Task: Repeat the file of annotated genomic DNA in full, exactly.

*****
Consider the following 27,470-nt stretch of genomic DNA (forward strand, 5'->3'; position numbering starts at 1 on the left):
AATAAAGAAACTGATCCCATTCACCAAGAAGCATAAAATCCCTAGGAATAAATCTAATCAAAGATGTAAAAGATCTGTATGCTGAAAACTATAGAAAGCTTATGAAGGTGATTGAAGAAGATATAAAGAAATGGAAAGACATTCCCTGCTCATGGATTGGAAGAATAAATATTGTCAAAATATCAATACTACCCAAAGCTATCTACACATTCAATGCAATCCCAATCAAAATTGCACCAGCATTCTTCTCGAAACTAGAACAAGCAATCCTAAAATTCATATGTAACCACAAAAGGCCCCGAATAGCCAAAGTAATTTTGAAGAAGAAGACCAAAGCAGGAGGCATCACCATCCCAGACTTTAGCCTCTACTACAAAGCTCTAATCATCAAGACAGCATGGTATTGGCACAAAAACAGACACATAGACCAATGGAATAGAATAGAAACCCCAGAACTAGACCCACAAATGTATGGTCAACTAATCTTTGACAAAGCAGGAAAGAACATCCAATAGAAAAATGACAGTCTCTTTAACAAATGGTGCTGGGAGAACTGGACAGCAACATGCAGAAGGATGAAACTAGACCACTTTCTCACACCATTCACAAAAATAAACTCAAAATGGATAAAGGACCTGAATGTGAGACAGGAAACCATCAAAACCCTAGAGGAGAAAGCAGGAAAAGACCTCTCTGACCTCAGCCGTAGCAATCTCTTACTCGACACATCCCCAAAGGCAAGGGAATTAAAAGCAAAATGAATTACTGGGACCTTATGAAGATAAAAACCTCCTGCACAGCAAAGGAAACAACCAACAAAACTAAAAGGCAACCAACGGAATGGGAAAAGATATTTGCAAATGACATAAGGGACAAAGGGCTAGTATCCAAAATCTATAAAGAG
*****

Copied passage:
Consider the following 27,470-nt stretch of genomic DNA (forward strand, 5'->3'; position numbering starts at 1 on the left):
AATAAAGAAACTGATCCCATTCACCAAGAAGCATAAAATCCCTAGGAATAAATCTAATCAAAGATGTAAAAGATCTGTATGCTGAAAACTATAGAAAGCTTATGAAGGTGATTGAAGAAGATATAAAGAAATGGAAAGACATTCCCTGCTCATGGATTGGAAGAATAAATATTGTCAAAATATCAATACTACCCAAAGCTATCTACACATTCAATGCAATCCCAATCAAAATTGCACCAGCATTCTTCTCGAAACTAGAACAAGCAATCCTAAAATTCATATGTAACCACAAAAGGCCCCGAATAGCCAAAGTAATTTTGAAGAAGAAGACCAAAGCAGGAGGCATCACCATCCCAGACTTTAGCCTCTACTACAAAGCTCTAATCATCAAGACAGCATGGTATTGGCACAAAAACAGACACATAGACCAATGGAATAGAATAGAAACCCCAGAACTAGACCCACAAATGTATGGTCAACTAATCTTTGACAAAGCAGGAAAGAACATCCAATAGAAAAATGACAGTCTCTTTAACAAATGGTGCTGGGAGAACTGGACAGCAACATGCAGAAGGATGAAACTAGACCACTTTCTCACACCATTCACAAAAATAAACTCAAAATGGATAAAGGACCTGAATGTGAGACAGGAAACCATCAAAACCCTAGAGGAGAAAGCAGGAAAAGACCTCTCTGACCTCAGCCGTAGCAATCTCTTACTCGACACATCCCCAAAGGCAAGGGAATTAAAAGCAAAATGAATTACTGGGACCTTATGAAGATAAAAACCTCCTGCACAGCAAAGGAAACAACCAACAAAACTAAAAGGCAACCAACGGAATGGGAAAAGATATTTGCAAATGACATAAGGGACAAAGGGCTAGTATCCAAAATCTATAAAGAG